Road trip to participating Nassau libraries through the months of July and August! Visit 45 or more and be entered to win a grand prize! Get started by picking up a map at the Westbury Library, and visit the link for further details!
WMPL is inviting the community to help us vote in The Great American Read! Come into the library and check out our book display featuring a selection of some of the 100 books America loves the most. Cast your vote and when it's finished, we'll know not only which book...
Thank you to everyone who voted! Our library budget passed. For more information on the budget, click here.
The library now offers wireless printing! Simply send your print jobs as an attachment to email@example.com. You will receive a print release code. Give this code to the tech staff at the technology desk in the library, and they will release your print...
“The story begins with a young girl walking out of her house one morning with no shoes or supplies. Her sister tries to stop her, then her father, then EMTs and police, but still she walks. She is the beginning of an apparent epidemic of “sleepwalkers” that form a flock who walk—expressionlessly and painlessly—across the United States. In the midst of this mysterious outbreak come a series of characters—a disgraced CDC official, a woman who built the world’s most sophisticated artificial intelligence, a rock star, a preacher on the verge of crisis and the young girl’s older sister—who all have roles to play in unraveling the mystery of what’s to come. The walkers, you see, are just the beginning, and what follows is an American epic with the soul of the nation—and the world—at stake.”
“Daniel Brook’s The Accident of Color: A Story of Race in Reconstruction is fast-paced and intriguing, revelatory and provocative. Drawing deeply on archival materials, Brook brings to life the complex notions of race that developed in the years leading up to the Civil War and the ways that various forces diminished such complexity during Reconstruction, reducing race to the restrictive binary—individuals are either black or white—that dominates conversations about and practices surrounding race in America today.
Focusing primarily on Charleston, South Carolina, and New Orleans, Louisiana, Brook reveals that multiracial groups—Creoles of color in New Orleans and Browns in Charleston—worked to promote the liberty and equality promised to all men in the Declaration of Independence. For example, Creoles educated their children in private academies in New Orleans. Both in Charleston and New Orleans, multiracial people were prosperous landlords and hairstylists and business owners. These free people of color sometimes owned slaves, but following the Emancipation Proclamation, multiracial individuals often formed alliances with freedmen to work against white politicians’ and landowners’ attempts to legislate segregation based on race.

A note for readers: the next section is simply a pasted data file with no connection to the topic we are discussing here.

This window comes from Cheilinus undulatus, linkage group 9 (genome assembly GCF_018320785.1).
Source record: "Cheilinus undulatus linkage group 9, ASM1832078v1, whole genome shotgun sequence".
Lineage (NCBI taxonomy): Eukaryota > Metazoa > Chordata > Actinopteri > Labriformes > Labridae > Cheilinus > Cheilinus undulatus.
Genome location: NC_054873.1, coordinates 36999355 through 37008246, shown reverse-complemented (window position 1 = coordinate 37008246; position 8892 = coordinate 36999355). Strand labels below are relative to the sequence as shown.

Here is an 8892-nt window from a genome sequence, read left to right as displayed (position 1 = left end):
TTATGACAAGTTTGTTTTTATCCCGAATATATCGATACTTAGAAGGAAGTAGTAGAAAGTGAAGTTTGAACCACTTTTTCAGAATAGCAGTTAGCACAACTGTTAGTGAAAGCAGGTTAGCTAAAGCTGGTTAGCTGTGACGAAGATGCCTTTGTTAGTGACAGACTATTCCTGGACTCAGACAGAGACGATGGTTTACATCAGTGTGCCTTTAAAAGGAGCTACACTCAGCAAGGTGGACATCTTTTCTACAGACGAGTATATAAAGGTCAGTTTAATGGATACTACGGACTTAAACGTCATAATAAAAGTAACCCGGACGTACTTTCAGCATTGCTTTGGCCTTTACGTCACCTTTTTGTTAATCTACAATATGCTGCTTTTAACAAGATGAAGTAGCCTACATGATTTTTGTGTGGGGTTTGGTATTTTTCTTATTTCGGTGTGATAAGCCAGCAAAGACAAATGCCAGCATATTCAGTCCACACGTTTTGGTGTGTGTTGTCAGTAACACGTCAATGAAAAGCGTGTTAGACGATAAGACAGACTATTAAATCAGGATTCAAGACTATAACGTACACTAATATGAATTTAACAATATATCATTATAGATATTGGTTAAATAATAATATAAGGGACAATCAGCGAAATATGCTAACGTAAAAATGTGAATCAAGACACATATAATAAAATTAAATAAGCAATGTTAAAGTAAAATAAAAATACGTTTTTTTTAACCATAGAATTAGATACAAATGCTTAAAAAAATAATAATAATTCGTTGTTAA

Along the way, we meet characters such as Pierre Gustave Toutant Beauregard of New Orleans and Francis Lewis Cardozo of Charleston, each of whom led groups of freedmen and free men of color and lobbied to be subject to the same laws that govern white men. By the end of Reconstruction, however, both states had established Jim Crow laws that rigidly defined race as either black or white, with black people determined as those with just one drop of African or Caribbean blood in their ancestry.
Brook’s illuminating and lively study illustrates that, given the diverse heritage of America, it was never possible for races to be separate. He concludes that the racial binary is a social construct and that, in truth, American history is Creole history.”
“The prolific duo of John Douglas and Mark Olshaker (Law & Disorder and Mindhunter, which was adapted for Netflix) return in The Killer Across the Table. Douglas, a retired FBI agent who spent his career interviewing and profiling criminals, proves his expertise in exploring the minds and murderous behaviors of four notorious killers. The aim of these interviews, Douglas states, “is not to be a friend. The aim is not to be a foe. The aim is to target the truth.” Why did Joseph McGowan, a mild-mannered high school teacher, brutally rape a neighbor’s child delivering Girl Scout cookies? Would he do it again? Why did Donald Harvey, the hospital aid and “Angel of Death,” kill as many as 87 patients in his care? Through painstakingly conducted interviews, ugly but useful answers emerge.”
“The day Anna starts listening to the podcast called “Death and the Dana,” her husband declares that he’s leaving her for her best friend, Estelle, and the two of them are taking Anna’s daughters on a vacation. In shock, Anna curls up in her marble hallway and hits play on “Death and the Dana.” It tells the story of a father and his two kids who were killed when their yacht exploded off the shores of a swanky French island. When a familiar name is mentioned in the podcast, Anna is jolted from her misery. The dead man was a friendly guest at a hotel where Anna used to work. And the wife left behind is the woman who once almost killed Anna.Nearly at that very moment, Estelle’s husband, a depressed former rock star named Fin, turns up on Anna’s doorstep. Heartbroken and reeling, Anna and Fin set out to solve the mysteries of the Dana explosion—and maybe save Anna’s life. To find answers, Anna and Fin go from Edinburgh to London to Venice to Paris.”
Our March/April 2019 newsletter is now available! View our Upcoming Programs page, or view the PDF directly! Registration for Westbury and Carle Place residents begins February 25, 2019. Don't forget to check out our Children's Programs as well!